The Heroic Story of a Team of Ordinary Americans -- and How They Won the Greatest Yacht Race Ever
Set against the backdrop of the first world's fair in London, America's Victory takes readers into a world rich in adventure and history -- an unforgettable story of skill, daring, and honor at the heart of our national identity.
The America's Cup is the oldest international trophy in competitive sports, yet few know the inspirational story of the dedicated seamen behind the original historic race. The story begins in 1850 with a terrible deal struck between the New York Yacht Club and a brilliant young boat designer: A boat would have to be built that would be the fastest in the world, and the designer would not be paid his fee unless the yacht beat all comers at The Great Exhibition in England. With a revolutionary design and striking beauty, yacht America set sail the following year from New York on what most experts nevertheless thought was an impossible mission. It had already cost over half a million dollars in today's currency. Now, America would have to beat fourteen of the best yachts the world's greatest maritime nation could bring to the line. It was a race Britain thought it couldn't lose.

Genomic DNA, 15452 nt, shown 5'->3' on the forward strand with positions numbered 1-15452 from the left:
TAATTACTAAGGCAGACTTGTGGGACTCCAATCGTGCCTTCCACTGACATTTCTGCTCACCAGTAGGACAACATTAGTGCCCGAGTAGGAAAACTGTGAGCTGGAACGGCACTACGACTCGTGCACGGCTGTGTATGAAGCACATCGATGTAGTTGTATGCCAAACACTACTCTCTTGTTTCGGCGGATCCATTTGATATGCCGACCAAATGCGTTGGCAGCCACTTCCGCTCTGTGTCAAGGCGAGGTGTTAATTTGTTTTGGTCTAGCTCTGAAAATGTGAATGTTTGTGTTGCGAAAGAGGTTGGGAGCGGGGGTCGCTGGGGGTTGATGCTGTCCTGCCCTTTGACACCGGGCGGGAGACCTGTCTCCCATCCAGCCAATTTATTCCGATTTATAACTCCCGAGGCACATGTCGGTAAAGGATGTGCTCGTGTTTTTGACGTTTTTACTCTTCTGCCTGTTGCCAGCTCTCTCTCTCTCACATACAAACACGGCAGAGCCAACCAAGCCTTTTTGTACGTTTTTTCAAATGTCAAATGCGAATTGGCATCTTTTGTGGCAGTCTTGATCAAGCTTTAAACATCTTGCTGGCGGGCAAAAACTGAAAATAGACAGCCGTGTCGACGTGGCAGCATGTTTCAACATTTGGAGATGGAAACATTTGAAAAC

Yet America's small, unlikely team -- including Captain Brown, a Sandy Hook Pilot; first mate Nelson Comstock, whose family were early settlers of New London in Connecticut; and the brilliant designer George Steers -- achieved the almost un-thinkable. These humble, hard-working men faced the might and arrogance not only of their British competitors, but also their own backers, such as millionaire John Cox Stevens of the New York Yacht Club, who wagered they would win, but harassed and belittled them throughout the campaign.
In the course of his research, David Shaw found letters and notes recounting the experience of the crew that provide a vivid historical realism for his compelling narrative. No one has previously told the story of the race from the perspective of the men who designed and sailed the plucky boat America. Shaw places readers on board as the lone American yacht in the field crosses the finish line first, while Queen Victoria and Prince Albert look on amid cheering crowds.
This is an account of an amazing feat accomplished long ago at the turning point in the growth of a young nation's confidence, but it is also the tale of a victory of the American spirit that bravely lives on today.
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